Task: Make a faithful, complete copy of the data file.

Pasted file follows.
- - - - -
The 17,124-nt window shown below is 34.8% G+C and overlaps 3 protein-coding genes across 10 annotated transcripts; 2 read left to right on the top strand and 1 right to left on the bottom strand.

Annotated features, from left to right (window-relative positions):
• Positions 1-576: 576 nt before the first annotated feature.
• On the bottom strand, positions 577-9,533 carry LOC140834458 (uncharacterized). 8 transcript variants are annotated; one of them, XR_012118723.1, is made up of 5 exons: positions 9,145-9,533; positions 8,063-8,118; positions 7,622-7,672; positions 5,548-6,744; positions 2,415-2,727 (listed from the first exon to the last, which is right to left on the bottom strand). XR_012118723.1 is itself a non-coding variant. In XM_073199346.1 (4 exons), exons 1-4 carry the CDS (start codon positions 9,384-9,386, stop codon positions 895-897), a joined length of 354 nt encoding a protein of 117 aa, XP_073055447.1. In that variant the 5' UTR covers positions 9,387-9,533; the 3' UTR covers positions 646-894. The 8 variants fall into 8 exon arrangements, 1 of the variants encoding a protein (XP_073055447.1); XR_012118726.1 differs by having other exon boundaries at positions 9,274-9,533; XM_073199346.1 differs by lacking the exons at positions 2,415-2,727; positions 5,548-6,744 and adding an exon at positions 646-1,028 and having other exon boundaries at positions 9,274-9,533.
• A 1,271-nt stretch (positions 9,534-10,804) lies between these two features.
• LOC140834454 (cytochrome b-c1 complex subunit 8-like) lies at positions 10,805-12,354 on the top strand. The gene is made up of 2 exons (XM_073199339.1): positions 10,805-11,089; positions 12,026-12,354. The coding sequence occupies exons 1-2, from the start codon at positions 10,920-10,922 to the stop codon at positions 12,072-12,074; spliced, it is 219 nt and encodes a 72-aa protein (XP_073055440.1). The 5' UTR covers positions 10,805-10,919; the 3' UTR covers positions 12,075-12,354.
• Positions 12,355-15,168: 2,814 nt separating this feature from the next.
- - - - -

The 17,124-nt window shown below is 34.8% G+C and overlaps 3 protein-coding genes across 10 annotated transcripts; 2 read left to right on the top strand and 1 right to left on the bottom strand.

Annotated features, from left to right (window-relative positions):
• Positions 1-576: 576 nt before the first annotated feature.
• On the bottom strand, positions 577-9,533 carry LOC140834458 (uncharacterized). 8 transcript variants are annotated; one of them, XR_012118723.1, is made up of 5 exons: positions 9,145-9,533; positions 8,063-8,118; positions 7,622-7,672; positions 5,548-6,744; positions 2,415-2,727 (listed from the first exon to the last, which is right to left on the bottom strand). XR_012118723.1 is itself a non-coding variant. In XM_073199346.1 (4 exons), exons 1-4 carry the CDS (start codon positions 9,384-9,386, stop codon positions 895-897), a joined length of 354 nt encoding a protein of 117 aa, XP_073055447.1. In that variant the 5' UTR covers positions 9,387-9,533; the 3' UTR covers positions 646-894. The 8 variants fall into 8 exon arrangements, 1 of the variants encoding a protein (XP_073055447.1); XR_012118726.1 differs by having other exon boundaries at positions 9,274-9,533; XM_073199346.1 differs by lacking the exons at positions 2,415-2,727; positions 5,548-6,744 and adding an exon at positions 646-1,028 and having other exon boundaries at positions 9,274-9,533.
• A 1,271-nt stretch (positions 9,534-10,804) lies between these two features.
• LOC140834454 (cytochrome b-c1 complex subunit 8-like) lies at positions 10,805-12,354 on the top strand. The gene is made up of 2 exons (XM_073199339.1): positions 10,805-11,089; positions 12,026-12,354. The coding sequence occupies exons 1-2, from the start codon at positions 10,920-10,922 to the stop codon at positions 12,072-12,074; spliced, it is 219 nt and encodes a 72-aa protein (XP_073055440.1). The 5' UTR covers positions 10,805-10,919; the 3' UTR covers positions 12,075-12,354.
• Positions 12,355-15,168: 2,814 nt separating this feature from the next.